epithelial dystrophy

Corneal Dystrophy, Stocker-Holt

Clinical Characteristics
Ocular Features: 

Stocker-Holt dystrophy is clinically somewhat similar to Meesmann corneal dystrophy but is caused by a different mutation and is therefore discussed separately here.  Stocker and Holt in 1954 described this disorder among 20 descendents from Moravia who settled in North Carolina (Meesmann and Wilke's report in 1939 was based on patients in Germany).  Fine, grayish punctate epithelial opacities were found in the epithelium anterior to Bowman's throughout the entire cornea even in patients as young as 7 months old.  These stain with fluorescein and are accompanied by fine linear opacities that appear in a whorled pattern.  Outside of light sensitivity and glare reported by some patients, few are symptomatic.  Spontaneous, recurrent epithelial erosions can occur.  Corneal sensitivity is reduced. Contact lenses are poorly tolerated.  Visual acuity is generally around 20/50 but can be significantly worse.  Few require keratoplasty.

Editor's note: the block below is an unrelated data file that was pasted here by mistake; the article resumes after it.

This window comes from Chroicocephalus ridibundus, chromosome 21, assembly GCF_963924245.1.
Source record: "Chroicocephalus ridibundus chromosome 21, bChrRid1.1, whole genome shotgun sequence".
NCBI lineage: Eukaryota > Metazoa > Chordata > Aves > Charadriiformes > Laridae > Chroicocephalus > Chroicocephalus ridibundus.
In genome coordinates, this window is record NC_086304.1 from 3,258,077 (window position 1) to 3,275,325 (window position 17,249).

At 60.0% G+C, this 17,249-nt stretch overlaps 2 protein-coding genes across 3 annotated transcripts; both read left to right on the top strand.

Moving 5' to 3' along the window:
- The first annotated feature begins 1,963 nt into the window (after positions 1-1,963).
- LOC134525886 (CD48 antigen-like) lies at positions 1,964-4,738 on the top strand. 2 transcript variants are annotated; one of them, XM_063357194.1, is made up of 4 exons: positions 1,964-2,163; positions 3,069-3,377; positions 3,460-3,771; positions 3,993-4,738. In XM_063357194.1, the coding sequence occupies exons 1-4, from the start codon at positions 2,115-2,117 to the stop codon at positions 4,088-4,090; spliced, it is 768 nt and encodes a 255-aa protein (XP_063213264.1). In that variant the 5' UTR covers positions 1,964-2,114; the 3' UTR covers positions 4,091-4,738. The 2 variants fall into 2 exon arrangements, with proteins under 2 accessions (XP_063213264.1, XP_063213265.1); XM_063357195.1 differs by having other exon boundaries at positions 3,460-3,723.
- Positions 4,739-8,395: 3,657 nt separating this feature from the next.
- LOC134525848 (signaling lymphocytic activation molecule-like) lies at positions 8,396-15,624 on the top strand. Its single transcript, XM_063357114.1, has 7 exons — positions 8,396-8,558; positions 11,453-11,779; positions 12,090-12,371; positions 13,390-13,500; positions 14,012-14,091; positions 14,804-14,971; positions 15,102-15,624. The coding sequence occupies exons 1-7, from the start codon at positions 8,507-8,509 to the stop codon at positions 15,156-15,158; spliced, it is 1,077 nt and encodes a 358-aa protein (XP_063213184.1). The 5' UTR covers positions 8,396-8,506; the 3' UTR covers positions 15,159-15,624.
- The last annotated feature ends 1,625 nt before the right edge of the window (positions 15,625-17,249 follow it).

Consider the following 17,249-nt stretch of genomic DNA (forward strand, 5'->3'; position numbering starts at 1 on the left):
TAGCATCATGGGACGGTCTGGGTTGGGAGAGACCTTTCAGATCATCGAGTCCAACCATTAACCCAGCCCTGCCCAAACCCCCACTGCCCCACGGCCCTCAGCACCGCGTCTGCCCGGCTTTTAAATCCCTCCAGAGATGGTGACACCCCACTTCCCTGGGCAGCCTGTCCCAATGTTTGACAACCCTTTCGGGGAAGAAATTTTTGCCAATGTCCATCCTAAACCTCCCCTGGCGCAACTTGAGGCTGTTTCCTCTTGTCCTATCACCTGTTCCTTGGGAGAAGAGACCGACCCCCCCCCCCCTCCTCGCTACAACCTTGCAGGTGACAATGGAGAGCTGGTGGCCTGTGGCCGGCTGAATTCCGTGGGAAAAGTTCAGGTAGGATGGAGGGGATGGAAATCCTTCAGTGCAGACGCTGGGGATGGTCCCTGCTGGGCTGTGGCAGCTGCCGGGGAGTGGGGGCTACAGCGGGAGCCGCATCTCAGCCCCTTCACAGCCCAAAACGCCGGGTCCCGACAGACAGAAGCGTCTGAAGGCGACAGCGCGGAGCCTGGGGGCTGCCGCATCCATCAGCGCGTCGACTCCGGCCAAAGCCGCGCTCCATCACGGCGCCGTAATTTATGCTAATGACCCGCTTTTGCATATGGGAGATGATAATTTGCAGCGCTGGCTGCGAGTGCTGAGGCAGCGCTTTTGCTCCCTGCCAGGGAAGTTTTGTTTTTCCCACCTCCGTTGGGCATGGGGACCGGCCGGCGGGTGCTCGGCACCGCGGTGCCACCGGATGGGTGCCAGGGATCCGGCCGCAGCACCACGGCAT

Meesmann dystrophy (122100) is superficially similar but the opacities are more numerous in the interpalpebral area and the surrounding epithelium is generally clear.

Systemic Features: 

No systemic problems are associated with this corneal disease.


Stocker-Holt dystrophy is caused by mutations in KRT12 (17q12).  Like Meesmann dystrophy (122100), it follows an autosomal dominant pattern.

Autosomal dominant
Treatment Options: 

Treatment is largely directed at symptoms from epithelial erosions using hypertonic solutions and sometimes epithelial debridement.  The cystic changes tend to recur following removal of the offending epithelium and even after corneal replacement.

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